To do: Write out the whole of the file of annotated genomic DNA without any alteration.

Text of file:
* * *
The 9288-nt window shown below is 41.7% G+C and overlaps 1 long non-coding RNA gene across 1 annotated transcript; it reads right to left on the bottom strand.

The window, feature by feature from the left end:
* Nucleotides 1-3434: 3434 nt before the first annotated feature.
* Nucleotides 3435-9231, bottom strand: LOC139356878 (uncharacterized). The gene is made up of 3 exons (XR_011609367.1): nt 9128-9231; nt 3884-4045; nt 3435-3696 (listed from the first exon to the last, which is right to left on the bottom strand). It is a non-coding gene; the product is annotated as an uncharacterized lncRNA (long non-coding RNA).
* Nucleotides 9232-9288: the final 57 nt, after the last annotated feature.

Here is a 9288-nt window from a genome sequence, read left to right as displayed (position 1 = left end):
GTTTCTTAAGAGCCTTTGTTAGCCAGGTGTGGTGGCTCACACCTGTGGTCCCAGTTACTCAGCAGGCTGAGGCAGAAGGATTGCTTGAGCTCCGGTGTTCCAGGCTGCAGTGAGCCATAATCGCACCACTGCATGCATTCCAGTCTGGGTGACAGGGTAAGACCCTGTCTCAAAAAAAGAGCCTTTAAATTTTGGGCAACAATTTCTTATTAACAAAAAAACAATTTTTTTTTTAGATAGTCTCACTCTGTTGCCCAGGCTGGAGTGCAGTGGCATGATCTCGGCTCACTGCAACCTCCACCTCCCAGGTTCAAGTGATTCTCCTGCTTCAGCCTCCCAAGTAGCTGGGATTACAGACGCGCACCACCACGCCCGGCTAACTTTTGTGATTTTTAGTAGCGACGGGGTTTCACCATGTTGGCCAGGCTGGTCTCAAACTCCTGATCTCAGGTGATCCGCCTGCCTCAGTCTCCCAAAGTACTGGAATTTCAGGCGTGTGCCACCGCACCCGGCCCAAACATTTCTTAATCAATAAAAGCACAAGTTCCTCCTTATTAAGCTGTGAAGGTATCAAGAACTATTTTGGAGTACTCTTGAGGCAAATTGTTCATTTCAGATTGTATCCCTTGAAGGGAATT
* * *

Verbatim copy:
The 9288-nt window shown below is 41.7% G+C and overlaps 1 long non-coding RNA gene across 1 annotated transcript; it reads right to left on the bottom strand.

The window, feature by feature from the left end:
* Nucleotides 1-3434: 3434 nt before the first annotated feature.
* Nucleotides 3435-9231, bottom strand: LOC139356878 (uncharacterized). The gene is made up of 3 exons (XR_011609367.1): nt 9128-9231; nt 3884-4045; nt 3435-3696 (listed from the first exon to the last, which is right to left on the bottom strand). It is a non-coding gene; the product is annotated as an uncharacterized lncRNA (long non-coding RNA).
* Nucleotides 9232-9288: the final 57 nt, after the last annotated feature.

Here is a 9288-nt window from a genome sequence, read left to right as displayed (position 1 = left end):
GTTTCTTAAGAGCCTTTGTTAGCCAGGTGTGGTGGCTCACACCTGTGGTCCCAGTTACTCAGCAGGCTGAGGCAGAAGGATTGCTTGAGCTCCGGTGTTCCAGGCTGCAGTGAGCCATAATCGCACCACTGCATGCATTCCAGTCTGGGTGACAGGGTAAGACCCTGTCTCAAAAAAAGAGCCTTTAAATTTTGGGCAACAATTTCTTATTAACAAAAAAACAATTTTTTTTTTAGATAGTCTCACTCTGTTGCCCAGGCTGGAGTGCAGTGGCATGATCTCGGCTCACTGCAACCTCCACCTCCCAGGTTCAAGTGATTCTCCTGCTTCAGCCTCCCAAGTAGCTGGGATTACAGACGCGCACCACCACGCCCGGCTAACTTTTGTGATTTTTAGTAGCGACGGGGTTTCACCATGTTGGCCAGGCTGGTCTCAAACTCCTGATCTCAGGTGATCCGCCTGCCTCAGTCTCCCAAAGTACTGGAATTTCAGGCGTGTGCCACCGCACCCGGCCCAAACATTTCTTAATCAATAAAAGCACAAGTTCCTCCTTATTAAGCTGTGAAGGTATCAAGAACTATTTTGGAGTACTCTTGAGGCAAATTGTTCATTTCAGATTGTATCCCTTGAAGGGAATT